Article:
I’ve seen a lot of fear in Afghanistan since I started reporting there in 1980: people are afraid of Russian helicopter gunships; President Najibullah’s secret police; warlords who fought their vicious battles independent of the lives of ordinary people; Taliban militiamen who blew up girls’ schools and beat people for petty breaches of its obsessive codes. But I have never seen anything like the fear I witnessed on a recent trip: the fear, shared by the majority of Afghans, of starvation.
When the Taliban returned to power in August 2021, Western powers froze $10 billion in Afghan financial assets and imposed a series of sanctions. The goal was to ensure that the group did not return to its ultra-extremist ways. But the result has been the collapse of Afghanistan’s fragile economy. The national bank cannot operate and the government cannot pay salaries. An unprecedented 97% of the population is at risk of falling below the poverty line. Those who once lived comfortable lives now live on bread and water. “I can’t sleep at night because I worry,” a former security guard called Noor and a BBC crew told me. He used to make $500 a month – a nice amount of money. Now he lives off odd jobs and the meager profit he makes from buying a few dozen oranges wholesale and selling them individually. He and his family of five had to move to a few damp rooms in the Kabul slums. Fortunately, its owner is understanding. If he starts claiming back rent, Noor’s family will be homeless.
The Taliban transformed
It is possible that the economic measures imposed on Afghanistan will affect the way members of the Taliban behave. The group certainly looks different from the outlandish extremists of 1996-2001 who hung televisions from lampposts and searched homes for pictures of any living creature. From now on, no vigilante walks the streets. Girls’ schools are still functioning, although most are only half full because people fear their daughters will be punished in the future for being educated. There have been revenge killings and many who worked for Western forces are still in hiding. But the full savagery of yesteryear has not returned. It is difficult to know how much of this is due to the actions of the West. What is certain is that the sanctions cause immense suffering.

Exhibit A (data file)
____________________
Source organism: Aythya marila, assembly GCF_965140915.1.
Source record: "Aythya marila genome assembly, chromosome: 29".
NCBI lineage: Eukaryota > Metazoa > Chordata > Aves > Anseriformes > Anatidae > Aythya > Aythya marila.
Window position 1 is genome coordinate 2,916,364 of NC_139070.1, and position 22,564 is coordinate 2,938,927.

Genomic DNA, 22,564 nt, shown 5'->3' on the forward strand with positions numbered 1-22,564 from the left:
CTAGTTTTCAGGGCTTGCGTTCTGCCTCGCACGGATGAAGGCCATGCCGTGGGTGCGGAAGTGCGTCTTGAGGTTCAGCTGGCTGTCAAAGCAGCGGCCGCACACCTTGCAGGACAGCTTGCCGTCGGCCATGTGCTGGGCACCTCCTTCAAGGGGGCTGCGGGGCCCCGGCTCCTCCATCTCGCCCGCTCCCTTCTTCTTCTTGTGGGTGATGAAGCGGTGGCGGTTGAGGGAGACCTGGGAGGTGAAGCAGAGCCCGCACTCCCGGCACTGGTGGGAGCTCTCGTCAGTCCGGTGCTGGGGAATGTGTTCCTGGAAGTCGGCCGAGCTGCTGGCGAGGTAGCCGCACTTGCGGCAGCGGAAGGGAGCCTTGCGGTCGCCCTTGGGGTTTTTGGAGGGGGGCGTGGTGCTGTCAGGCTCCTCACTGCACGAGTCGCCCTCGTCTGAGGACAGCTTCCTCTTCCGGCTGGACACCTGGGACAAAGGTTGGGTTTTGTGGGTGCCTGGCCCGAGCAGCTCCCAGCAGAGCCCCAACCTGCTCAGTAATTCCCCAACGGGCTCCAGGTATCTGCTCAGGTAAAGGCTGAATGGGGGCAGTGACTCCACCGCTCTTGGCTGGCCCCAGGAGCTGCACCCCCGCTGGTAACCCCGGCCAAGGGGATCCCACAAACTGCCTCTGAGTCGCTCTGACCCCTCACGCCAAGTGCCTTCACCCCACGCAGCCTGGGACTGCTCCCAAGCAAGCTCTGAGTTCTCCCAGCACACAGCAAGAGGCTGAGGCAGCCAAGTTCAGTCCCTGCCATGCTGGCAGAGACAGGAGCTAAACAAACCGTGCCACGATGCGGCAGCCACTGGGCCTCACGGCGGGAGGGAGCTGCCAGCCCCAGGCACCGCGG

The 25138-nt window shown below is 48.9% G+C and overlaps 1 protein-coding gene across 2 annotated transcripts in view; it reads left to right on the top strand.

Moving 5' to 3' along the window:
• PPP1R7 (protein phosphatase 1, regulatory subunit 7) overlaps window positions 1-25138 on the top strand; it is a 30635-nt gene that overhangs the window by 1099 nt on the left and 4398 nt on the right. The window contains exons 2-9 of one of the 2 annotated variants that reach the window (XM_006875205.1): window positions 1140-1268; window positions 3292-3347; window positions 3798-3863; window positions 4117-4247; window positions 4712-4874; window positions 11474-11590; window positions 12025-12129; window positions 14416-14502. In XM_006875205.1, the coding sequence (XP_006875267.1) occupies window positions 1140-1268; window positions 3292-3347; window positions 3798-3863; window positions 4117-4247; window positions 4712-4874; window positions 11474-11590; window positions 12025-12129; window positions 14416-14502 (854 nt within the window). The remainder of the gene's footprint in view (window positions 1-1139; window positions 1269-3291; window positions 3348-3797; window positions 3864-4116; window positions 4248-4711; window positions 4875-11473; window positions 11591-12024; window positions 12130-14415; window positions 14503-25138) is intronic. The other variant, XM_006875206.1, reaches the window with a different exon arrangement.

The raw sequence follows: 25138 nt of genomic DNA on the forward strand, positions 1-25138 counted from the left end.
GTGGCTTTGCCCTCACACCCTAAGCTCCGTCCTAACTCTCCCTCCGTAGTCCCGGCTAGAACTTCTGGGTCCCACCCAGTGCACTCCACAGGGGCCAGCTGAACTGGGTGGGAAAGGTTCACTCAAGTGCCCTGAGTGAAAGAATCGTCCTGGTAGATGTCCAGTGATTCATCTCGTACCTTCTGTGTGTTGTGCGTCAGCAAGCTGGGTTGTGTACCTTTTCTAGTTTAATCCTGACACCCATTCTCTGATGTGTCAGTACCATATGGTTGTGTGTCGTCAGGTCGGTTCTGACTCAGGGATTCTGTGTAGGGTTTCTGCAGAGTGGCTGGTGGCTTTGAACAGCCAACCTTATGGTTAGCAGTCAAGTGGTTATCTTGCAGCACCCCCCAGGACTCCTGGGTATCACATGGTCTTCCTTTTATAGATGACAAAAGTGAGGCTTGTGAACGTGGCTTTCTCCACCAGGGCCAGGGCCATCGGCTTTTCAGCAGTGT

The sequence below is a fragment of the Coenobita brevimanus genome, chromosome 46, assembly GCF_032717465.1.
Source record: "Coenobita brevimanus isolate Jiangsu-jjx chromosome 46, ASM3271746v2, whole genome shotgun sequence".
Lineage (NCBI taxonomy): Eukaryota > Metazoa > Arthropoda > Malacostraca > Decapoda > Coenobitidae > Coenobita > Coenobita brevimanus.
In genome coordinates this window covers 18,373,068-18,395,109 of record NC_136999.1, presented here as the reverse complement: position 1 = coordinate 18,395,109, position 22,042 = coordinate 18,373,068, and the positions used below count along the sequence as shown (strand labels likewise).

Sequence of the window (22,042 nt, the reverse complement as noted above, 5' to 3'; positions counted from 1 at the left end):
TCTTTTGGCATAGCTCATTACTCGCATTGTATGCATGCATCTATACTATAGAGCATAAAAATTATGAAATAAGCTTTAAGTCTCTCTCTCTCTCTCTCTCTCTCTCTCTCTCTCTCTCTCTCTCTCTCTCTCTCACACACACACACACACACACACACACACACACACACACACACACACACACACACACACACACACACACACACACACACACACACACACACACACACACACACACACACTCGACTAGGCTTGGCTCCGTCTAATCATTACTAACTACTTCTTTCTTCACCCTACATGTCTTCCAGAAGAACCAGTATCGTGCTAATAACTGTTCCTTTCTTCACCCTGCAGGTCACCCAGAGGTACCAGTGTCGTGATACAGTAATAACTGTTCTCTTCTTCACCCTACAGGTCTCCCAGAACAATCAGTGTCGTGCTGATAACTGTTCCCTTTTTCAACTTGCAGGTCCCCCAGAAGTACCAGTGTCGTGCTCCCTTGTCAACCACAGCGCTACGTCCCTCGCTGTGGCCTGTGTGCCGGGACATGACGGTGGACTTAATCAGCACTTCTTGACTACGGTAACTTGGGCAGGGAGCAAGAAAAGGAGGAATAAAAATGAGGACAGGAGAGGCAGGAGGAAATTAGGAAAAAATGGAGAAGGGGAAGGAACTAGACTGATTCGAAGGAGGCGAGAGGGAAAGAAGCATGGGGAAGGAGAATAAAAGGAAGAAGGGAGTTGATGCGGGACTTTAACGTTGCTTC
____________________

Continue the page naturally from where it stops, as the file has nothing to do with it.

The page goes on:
[see also: Tens of thousands of Afghans have been betrayed by our callous, brazen and shamelessly incompetent government]
We were filming in a desolate village outside of Herat, where the drought of the past four years has been particularly devastating. Dr Qadir Assemy of the World Food Program (WFP) had come from Kabul to oversee the distribution of flour and oil. “I feel bad for my people,” he said. “It’s so sad to see how dependent and desperate they are.” Qadir is one of a small group of senior aid agency officials who keep Afghanistan afloat. Others include Fiona McSheehy from Save the Children, Shelley Thakral from the WFP and Vicki Aken from the International Rescue Committee – strong, experienced and eloquent women who tell you privately what they think about the disaster facing the Afghanistan. “There were times when I thought I couldn’t bear to see these things any longer,” one said. “But if we give up, what will happen to the people here?”
Play the blame game
If you are writing for the UK press, you should not read the online comments under your article. But when I was writing for a newspaper about the disaster in Afghanistan, there were so many responses – about a thousand – that I wanted to know what prompted that response. After 56 years as a broadcaster, I’m phlegmatic about the backlash, but I was overwhelmed with rage. Some were about me and the BBC, and how ‘woke’ we were, but most were anger at Afghans. They deserved to be hungry, because they were Muslims and had too many children, and because they had not resisted the Taliban takeover – as if hungry, unarmed people could have fought an organization hardened by war and strengthened by weapons that Western forces had abandoned in their flight. It was obvious that I was telling people what they didn’t want to hear: that Britain, the United States and the rest had run away and left Afghanistan to hunger and extremism. A man wrote that he had always loved my books, but was so bored with my article that he took them to the dumpster.
Content from our partners
What we did to Afghanistan seriously damaged our self-perception. We have abandoned a country that we set out to protect for the long term. However, all of that is a thing of the past. Now we need to build a new relationship with the Taliban, not just throw Afghanistan in the dumpster.
John Simpson is the BBC’s world affairs editor. His Afghanistan film for BBC One’s ‘Panorama’ airs February 7
[see also: “What have we got ourselves into?”: the hotel that became home to 150 Afghan refugees]
This article originally appeared in the February 2, 2022, issue of The New Statesman, Pass under